Passengers wait with their luggage outside terminal 2 at London Heathrow Airport in London, UK, on Friday, Dec. 23, 2016.

35 destinations adopt same COVID protocols to make travel safer — WTTC

Passengers wait with their luggage outside terminal 2 at London Heathrow Airport in London, UK, on Friday, Dec. 23, 2016.

Tourism destinations are uniting to get the industry afloat once more in destinations across the world.

Thirty-five destinations have adopted the same COVID protocols to reduce travel risk.
(Photo: Bloomberg)

Chief executive and president of the World Travel & Tourism Council (WTTC), Gloria Guevara, on Friday said 35 destinations have already adopted the same protocols to reduce risks and to be able to travel safely starting in July.
“We want travelers to know that we are doing everything to reduce risks so that they can travel safely. The idea is for the experience to be the same in all sectors,” Guevara said in a virtual programme aired on the same day.
Among the countries that have adopted the WTTC’s safety protocol are Iceland, Portugal, Jamaica, Panama and Mexico (Cancún).

“There are two phases. Before and after the COVID-19 vaccine. And some protocols will be maintained, such as taking people’s temperature at airports,” she added.

In Jamaica, protocols prepared by the Ministry of Health and Wellness (MOHW) cover airports, cruise operations and the hotel operations themselves.

Two Carabinieri walk at Malpensa Airport Terminal 1 during the coronavirus outbreak on March 11, 2020 in Milan, Italy. (Photo by Pier Marco Tacca/Getty Images)

Under the island’s protocols of cruise ports, all arriving vessels must provide their passenger list to the Passport, Immigration and Citizenship Agency (PICA) 12 hours prior to arrival at the port which allows PICA, the Port Authority and the MOHW to receive and interrogate the manifest for possible high-risk passengers.

Non-compliant vessels should be notified that their passengers will be either subjected to MOH pre-screening or ultimately have their vessels denied entry to our ports.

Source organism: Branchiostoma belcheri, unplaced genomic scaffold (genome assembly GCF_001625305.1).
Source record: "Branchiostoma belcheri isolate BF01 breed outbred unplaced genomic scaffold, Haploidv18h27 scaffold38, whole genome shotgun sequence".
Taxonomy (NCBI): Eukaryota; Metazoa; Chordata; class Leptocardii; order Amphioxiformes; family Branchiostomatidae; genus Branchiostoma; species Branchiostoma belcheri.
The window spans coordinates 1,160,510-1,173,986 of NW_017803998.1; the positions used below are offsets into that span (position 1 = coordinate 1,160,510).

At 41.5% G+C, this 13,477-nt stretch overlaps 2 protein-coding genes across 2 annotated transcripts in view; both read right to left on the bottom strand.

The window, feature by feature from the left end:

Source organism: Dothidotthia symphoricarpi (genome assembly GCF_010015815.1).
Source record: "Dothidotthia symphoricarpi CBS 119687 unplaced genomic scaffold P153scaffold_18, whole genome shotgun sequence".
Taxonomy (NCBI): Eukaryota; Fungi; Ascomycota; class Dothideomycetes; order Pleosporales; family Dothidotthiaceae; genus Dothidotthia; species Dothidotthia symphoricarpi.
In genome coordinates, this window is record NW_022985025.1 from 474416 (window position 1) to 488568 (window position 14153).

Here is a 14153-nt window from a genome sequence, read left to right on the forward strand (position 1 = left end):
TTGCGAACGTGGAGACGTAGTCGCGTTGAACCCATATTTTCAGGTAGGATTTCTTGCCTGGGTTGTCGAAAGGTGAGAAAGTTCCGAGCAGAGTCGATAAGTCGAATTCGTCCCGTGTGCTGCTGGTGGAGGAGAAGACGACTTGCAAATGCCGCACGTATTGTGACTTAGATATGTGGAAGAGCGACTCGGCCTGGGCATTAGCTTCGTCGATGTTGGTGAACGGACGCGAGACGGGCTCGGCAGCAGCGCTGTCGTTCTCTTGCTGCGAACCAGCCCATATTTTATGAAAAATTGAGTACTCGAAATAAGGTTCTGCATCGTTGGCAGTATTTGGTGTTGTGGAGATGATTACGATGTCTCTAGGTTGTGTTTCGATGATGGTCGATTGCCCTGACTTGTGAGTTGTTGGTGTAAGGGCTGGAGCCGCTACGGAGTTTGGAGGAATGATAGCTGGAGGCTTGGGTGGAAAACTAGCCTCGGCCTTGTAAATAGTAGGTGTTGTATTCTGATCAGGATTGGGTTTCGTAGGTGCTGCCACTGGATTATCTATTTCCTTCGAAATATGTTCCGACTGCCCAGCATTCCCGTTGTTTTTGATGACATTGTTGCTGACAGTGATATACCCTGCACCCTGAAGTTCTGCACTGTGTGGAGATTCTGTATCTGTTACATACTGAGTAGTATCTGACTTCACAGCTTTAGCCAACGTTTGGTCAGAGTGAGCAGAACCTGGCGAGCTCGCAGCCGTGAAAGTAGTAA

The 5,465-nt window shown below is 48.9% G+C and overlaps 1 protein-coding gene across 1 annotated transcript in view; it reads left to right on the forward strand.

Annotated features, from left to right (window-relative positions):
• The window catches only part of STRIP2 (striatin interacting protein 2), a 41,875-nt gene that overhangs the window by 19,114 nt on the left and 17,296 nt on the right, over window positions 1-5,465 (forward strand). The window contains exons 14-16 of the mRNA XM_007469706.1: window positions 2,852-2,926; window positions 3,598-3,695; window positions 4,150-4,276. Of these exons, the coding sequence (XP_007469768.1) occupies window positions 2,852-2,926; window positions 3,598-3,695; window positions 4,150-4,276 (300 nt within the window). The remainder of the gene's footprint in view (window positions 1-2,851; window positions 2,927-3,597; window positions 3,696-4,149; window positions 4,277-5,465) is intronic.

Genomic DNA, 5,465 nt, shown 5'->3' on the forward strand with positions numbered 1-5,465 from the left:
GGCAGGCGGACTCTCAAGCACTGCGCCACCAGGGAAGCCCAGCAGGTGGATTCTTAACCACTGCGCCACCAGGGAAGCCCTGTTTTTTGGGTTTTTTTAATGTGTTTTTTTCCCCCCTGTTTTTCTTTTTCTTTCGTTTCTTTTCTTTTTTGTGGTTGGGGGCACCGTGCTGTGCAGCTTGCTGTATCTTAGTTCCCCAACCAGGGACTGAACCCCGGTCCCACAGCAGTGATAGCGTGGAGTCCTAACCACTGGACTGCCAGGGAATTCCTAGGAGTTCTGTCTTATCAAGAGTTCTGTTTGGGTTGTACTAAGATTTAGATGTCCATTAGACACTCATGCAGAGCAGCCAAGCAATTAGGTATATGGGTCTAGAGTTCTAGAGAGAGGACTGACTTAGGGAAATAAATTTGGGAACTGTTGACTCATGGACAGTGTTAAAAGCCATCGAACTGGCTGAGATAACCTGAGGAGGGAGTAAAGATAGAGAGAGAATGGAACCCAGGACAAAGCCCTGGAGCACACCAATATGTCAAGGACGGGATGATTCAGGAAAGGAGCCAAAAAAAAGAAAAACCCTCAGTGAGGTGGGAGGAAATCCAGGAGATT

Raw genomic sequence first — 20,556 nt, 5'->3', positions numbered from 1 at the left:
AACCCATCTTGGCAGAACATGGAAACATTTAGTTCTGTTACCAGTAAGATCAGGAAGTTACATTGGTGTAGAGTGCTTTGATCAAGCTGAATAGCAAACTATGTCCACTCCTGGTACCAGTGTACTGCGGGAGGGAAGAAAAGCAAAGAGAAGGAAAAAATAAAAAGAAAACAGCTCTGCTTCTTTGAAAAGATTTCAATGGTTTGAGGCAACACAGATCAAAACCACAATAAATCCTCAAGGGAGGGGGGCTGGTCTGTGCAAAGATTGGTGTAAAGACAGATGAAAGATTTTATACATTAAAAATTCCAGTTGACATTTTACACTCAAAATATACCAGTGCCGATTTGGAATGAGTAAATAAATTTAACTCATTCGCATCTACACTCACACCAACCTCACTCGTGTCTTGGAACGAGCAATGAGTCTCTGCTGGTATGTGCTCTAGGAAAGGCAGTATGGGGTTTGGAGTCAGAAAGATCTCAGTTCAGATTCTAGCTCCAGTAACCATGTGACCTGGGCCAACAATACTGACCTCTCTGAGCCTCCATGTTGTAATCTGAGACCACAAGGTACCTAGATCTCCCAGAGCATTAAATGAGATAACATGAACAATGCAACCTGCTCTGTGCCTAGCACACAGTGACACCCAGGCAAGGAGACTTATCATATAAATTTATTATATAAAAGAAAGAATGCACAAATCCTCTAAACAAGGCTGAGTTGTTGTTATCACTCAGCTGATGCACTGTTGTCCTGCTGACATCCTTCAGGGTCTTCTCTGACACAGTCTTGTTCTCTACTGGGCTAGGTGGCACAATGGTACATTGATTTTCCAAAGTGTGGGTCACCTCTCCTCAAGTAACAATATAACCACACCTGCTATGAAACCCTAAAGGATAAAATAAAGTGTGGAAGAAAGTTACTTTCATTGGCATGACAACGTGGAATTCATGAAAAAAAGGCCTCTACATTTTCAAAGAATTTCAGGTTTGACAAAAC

Any passenger aboard the vessel that has or is demonstrating symptoms of illness, the Jamaican authority must receive a report from the vessel from a  medical doctor outlining the symptoms, treatment applied, medications given, and any other actions taken in the previous 12 hours.

Jamaica has adopted protocols that cover its cruise and air ports and hotel operations.

Any passenger aboard the vessel that has travelled to and from any of the listed high-risk countries or regions in the past fourteen (14) days, must be subjected to either being refused entry by the Jamaican authorities or be subjected to be tested by the MOH officials or remain aboard the vessel in quarantined space for the duration of the docking.

The MOH in Jamaica reserves the right to deny arrival of the entire vessel as they see fit. All seaport staff facing passengers must be adequately equipped with protective gear.  All seaport and security staff/personnel must be subjected to periodic mandatory testing weekly for the duration of any outbreak.

For hotel operations, accommodation nurse/First Aid staff are required to take all necessary precautions to protect themselves as it relates to a suspected case while administering care.

If the guest falls ill or requests assistance from their room, the guest should be quarantined in-room and care administered until Public Health and/or Ministry of Health and Wellness personnel arrive on property.

Companions travelling with the affected person(s) should also be placed under self-quarantine until Public Health and or Ministry of Health and Wellness personnel arrive on property.

Guevara, said, “We are living in unprecedented times. We are leveraging the experience we gained after 9/11, because in order to regain confidence, globally standardised protocols are necessary.

“We are going to bring you information that should lower fear and stress levels, so you can travel safely in our so-called ‘new normal’.”